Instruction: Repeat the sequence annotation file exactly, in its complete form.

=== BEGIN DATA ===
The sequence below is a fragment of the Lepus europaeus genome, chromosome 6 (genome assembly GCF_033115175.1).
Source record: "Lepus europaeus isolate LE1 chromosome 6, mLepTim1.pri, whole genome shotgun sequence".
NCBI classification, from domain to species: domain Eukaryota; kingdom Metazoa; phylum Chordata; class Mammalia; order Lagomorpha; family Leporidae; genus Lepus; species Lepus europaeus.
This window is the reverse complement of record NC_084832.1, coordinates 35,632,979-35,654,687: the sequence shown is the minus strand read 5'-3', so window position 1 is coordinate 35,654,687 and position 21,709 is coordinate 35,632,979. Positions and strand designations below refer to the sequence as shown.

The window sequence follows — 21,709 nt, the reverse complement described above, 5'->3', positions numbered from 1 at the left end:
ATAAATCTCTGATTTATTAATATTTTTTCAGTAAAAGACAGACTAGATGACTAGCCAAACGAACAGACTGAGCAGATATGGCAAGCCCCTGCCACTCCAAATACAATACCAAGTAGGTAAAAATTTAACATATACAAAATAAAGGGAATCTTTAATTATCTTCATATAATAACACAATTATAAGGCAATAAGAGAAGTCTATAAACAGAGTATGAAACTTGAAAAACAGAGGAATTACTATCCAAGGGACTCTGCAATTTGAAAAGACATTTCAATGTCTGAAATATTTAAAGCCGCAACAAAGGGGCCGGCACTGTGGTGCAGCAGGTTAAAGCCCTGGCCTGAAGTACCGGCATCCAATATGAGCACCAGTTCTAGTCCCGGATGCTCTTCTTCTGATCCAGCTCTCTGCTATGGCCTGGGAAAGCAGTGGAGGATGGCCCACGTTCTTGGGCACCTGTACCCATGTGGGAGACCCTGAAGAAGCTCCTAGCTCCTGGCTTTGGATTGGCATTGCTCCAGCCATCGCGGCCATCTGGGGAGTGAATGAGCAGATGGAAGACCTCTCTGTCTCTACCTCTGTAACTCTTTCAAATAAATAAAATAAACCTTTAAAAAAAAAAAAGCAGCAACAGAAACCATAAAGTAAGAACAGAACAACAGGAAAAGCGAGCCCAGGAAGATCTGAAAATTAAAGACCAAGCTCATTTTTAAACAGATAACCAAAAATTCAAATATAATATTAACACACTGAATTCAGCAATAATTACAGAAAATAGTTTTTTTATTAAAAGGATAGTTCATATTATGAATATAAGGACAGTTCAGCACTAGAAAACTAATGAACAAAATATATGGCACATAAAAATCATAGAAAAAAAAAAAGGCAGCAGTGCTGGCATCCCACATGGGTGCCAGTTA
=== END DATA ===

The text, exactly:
The sequence below is a fragment of the Lepus europaeus genome, chromosome 6 (genome assembly GCF_033115175.1).
Source record: "Lepus europaeus isolate LE1 chromosome 6, mLepTim1.pri, whole genome shotgun sequence".
NCBI classification, from domain to species: domain Eukaryota; kingdom Metazoa; phylum Chordata; class Mammalia; order Lagomorpha; family Leporidae; genus Lepus; species Lepus europaeus.
This window is the reverse complement of record NC_084832.1, coordinates 35,632,979-35,654,687: the sequence shown is the minus strand read 5'-3', so window position 1 is coordinate 35,654,687 and position 21,709 is coordinate 35,632,979. Positions and strand designations below refer to the sequence as shown.

The window sequence follows — 21,709 nt, the reverse complement described above, 5'->3', positions numbered from 1 at the left end:
ATAAATCTCTGATTTATTAATATTTTTTCAGTAAAAGACAGACTAGATGACTAGCCAAACGAACAGACTGAGCAGATATGGCAAGCCCCTGCCACTCCAAATACAATACCAAGTAGGTAAAAATTTAACATATACAAAATAAAGGGAATCTTTAATTATCTTCATATAATAACACAATTATAAGGCAATAAGAGAAGTCTATAAACAGAGTATGAAACTTGAAAAACAGAGGAATTACTATCCAAGGGACTCTGCAATTTGAAAAGACATTTCAATGTCTGAAATATTTAAAGCCGCAACAAAGGGGCCGGCACTGTGGTGCAGCAGGTTAAAGCCCTGGCCTGAAGTACCGGCATCCAATATGAGCACCAGTTCTAGTCCCGGATGCTCTTCTTCTGATCCAGCTCTCTGCTATGGCCTGGGAAAGCAGTGGAGGATGGCCCACGTTCTTGGGCACCTGTACCCATGTGGGAGACCCTGAAGAAGCTCCTAGCTCCTGGCTTTGGATTGGCATTGCTCCAGCCATCGCGGCCATCTGGGGAGTGAATGAGCAGATGGAAGACCTCTCTGTCTCTACCTCTGTAACTCTTTCAAATAAATAAAATAAACCTTTAAAAAAAAAAAAGCAGCAACAGAAACCATAAAGTAAGAACAGAACAACAGGAAAAGCGAGCCCAGGAAGATCTGAAAATTAAAGACCAAGCTCATTTTTAAACAGATAACCAAAAATTCAAATATAATATTAACACACTGAATTCAGCAATAATTACAGAAAATAGTTTTTTTATTAAAAGGATAGTTCATATTATGAATATAAGGACAGTTCAGCACTAGAAAACTAATGAACAAAATATATGGCACATAAAAATCATAGAAAAAAAAAAAGGCAGCAGTGCTGGCATCCCACATGGGTGCCAGTTA